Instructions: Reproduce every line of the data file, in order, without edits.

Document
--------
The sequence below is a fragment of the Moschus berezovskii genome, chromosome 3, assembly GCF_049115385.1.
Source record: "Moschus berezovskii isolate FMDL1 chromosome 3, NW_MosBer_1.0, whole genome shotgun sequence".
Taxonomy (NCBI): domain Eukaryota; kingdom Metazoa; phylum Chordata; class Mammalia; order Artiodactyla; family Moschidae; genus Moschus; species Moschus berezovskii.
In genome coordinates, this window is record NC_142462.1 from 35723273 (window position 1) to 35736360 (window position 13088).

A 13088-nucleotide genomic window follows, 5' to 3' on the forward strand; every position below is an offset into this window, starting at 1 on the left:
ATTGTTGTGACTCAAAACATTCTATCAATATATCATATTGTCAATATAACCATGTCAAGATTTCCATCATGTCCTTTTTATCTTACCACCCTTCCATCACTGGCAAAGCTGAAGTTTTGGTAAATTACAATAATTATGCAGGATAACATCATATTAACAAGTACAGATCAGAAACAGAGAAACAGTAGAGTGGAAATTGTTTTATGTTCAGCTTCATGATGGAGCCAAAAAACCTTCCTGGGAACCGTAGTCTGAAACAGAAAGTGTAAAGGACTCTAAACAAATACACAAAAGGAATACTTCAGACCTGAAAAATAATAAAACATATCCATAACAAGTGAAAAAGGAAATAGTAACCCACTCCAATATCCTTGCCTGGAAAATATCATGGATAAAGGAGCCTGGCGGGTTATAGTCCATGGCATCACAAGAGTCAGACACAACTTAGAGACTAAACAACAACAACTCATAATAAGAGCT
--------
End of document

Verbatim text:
The sequence below is a fragment of the Moschus berezovskii genome, chromosome 3, assembly GCF_049115385.1.
Source record: "Moschus berezovskii isolate FMDL1 chromosome 3, NW_MosBer_1.0, whole genome shotgun sequence".
Taxonomy (NCBI): domain Eukaryota; kingdom Metazoa; phylum Chordata; class Mammalia; order Artiodactyla; family Moschidae; genus Moschus; species Moschus berezovskii.
In genome coordinates, this window is record NC_142462.1 from 35723273 (window position 1) to 35736360 (window position 13088).

A 13088-nucleotide genomic window follows, 5' to 3' on the forward strand; every position below is an offset into this window, starting at 1 on the left:
ATTGTTGTGACTCAAAACATTCTATCAATATATCATATTGTCAATATAACCATGTCAAGATTTCCATCATGTCCTTTTTATCTTACCACCCTTCCATCACTGGCAAAGCTGAAGTTTTGGTAAATTACAATAATTATGCAGGATAACATCATATTAACAAGTACAGATCAGAAACAGAGAAACAGTAGAGTGGAAATTGTTTTATGTTCAGCTTCATGATGGAGCCAAAAAACCTTCCTGGGAACCGTAGTCTGAAACAGAAAGTGTAAAGGACTCTAAACAAATACACAAAAGGAATACTTCAGACCTGAAAAATAATAAAACATATCCATAACAAGTGAAAAAGGAAATAGTAACCCACTCCAATATCCTTGCCTGGAAAATATCATGGATAAAGGAGCCTGGCGGGTTATAGTCCATGGCATCACAAGAGTCAGACACAACTTAGAGACTAAACAACAACAACTCATAATAAGAGCT